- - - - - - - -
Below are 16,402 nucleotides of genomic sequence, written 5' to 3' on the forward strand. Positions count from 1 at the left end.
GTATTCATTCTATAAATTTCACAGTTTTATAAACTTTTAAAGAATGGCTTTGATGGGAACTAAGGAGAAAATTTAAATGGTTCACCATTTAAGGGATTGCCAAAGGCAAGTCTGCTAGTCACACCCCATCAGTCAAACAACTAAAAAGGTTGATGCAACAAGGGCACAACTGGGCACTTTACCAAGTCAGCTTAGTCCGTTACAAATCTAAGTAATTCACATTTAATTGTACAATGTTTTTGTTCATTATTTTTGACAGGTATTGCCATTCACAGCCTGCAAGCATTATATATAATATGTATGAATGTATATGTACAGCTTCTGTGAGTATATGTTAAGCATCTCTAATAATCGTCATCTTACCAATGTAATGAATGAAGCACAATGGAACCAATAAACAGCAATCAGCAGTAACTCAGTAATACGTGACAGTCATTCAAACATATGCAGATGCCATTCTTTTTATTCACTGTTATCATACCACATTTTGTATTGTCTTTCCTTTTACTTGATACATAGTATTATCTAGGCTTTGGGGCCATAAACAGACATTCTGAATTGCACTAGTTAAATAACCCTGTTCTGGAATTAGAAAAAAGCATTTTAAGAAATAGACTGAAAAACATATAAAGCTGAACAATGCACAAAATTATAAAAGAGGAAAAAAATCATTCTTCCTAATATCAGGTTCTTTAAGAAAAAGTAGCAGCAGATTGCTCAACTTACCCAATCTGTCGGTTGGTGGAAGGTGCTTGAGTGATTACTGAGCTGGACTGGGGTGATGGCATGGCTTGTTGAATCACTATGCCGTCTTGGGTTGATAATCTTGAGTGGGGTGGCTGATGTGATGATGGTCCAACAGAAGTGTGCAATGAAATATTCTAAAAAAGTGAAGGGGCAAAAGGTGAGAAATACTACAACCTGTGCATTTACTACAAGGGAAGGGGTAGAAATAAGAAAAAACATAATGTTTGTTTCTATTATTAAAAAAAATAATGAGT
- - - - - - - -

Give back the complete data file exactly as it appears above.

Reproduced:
Below are 16,402 nucleotides of genomic sequence, written 5' to 3' on the forward strand. Positions count from 1 at the left end.
GTATTCATTCTATAAATTTCACAGTTTTATAAACTTTTAAAGAATGGCTTTGATGGGAACTAAGGAGAAAATTTAAATGGTTCACCATTTAAGGGATTGCCAAAGGCAAGTCTGCTAGTCACACCCCATCAGTCAAACAACTAAAAAGGTTGATGCAACAAGGGCACAACTGGGCACTTTACCAAGTCAGCTTAGTCCGTTACAAATCTAAGTAATTCACATTTAATTGTACAATGTTTTTGTTCATTATTTTTGACAGGTATTGCCATTCACAGCCTGCAAGCATTATATATAATATGTATGAATGTATATGTACAGCTTCTGTGAGTATATGTTAAGCATCTCTAATAATCGTCATCTTACCAATGTAATGAATGAAGCACAATGGAACCAATAAACAGCAATCAGCAGTAACTCAGTAATACGTGACAGTCATTCAAACATATGCAGATGCCATTCTTTTTATTCACTGTTATCATACCACATTTTGTATTGTCTTTCCTTTTACTTGATACATAGTATTATCTAGGCTTTGGGGCCATAAACAGACATTCTGAATTGCACTAGTTAAATAACCCTGTTCTGGAATTAGAAAAAAGCATTTTAAGAAATAGACTGAAAAACATATAAAGCTGAACAATGCACAAAATTATAAAAGAGGAAAAAAATCATTCTTCCTAATATCAGGTTCTTTAAGAAAAAGTAGCAGCAGATTGCTCAACTTACCCAATCTGTCGGTTGGTGGAAGGTGCTTGAGTGATTACTGAGCTGGACTGGGGTGATGGCATGGCTTGTTGAATCACTATGCCGTCTTGGGTTGATAATCTTGAGTGGGGTGGCTGATGTGATGATGGTCCAACAGAAGTGTGCAATGAAATATTCTAAAAAAGTGAAGGGGCAAAAGGTGAGAAATACTACAACCTGTGCATTTACTACAAGGGAAGGGGTAGAAATAAGAAAAAACATAATGTTTGTTTCTATTATTAAAAAAAATAATGAGT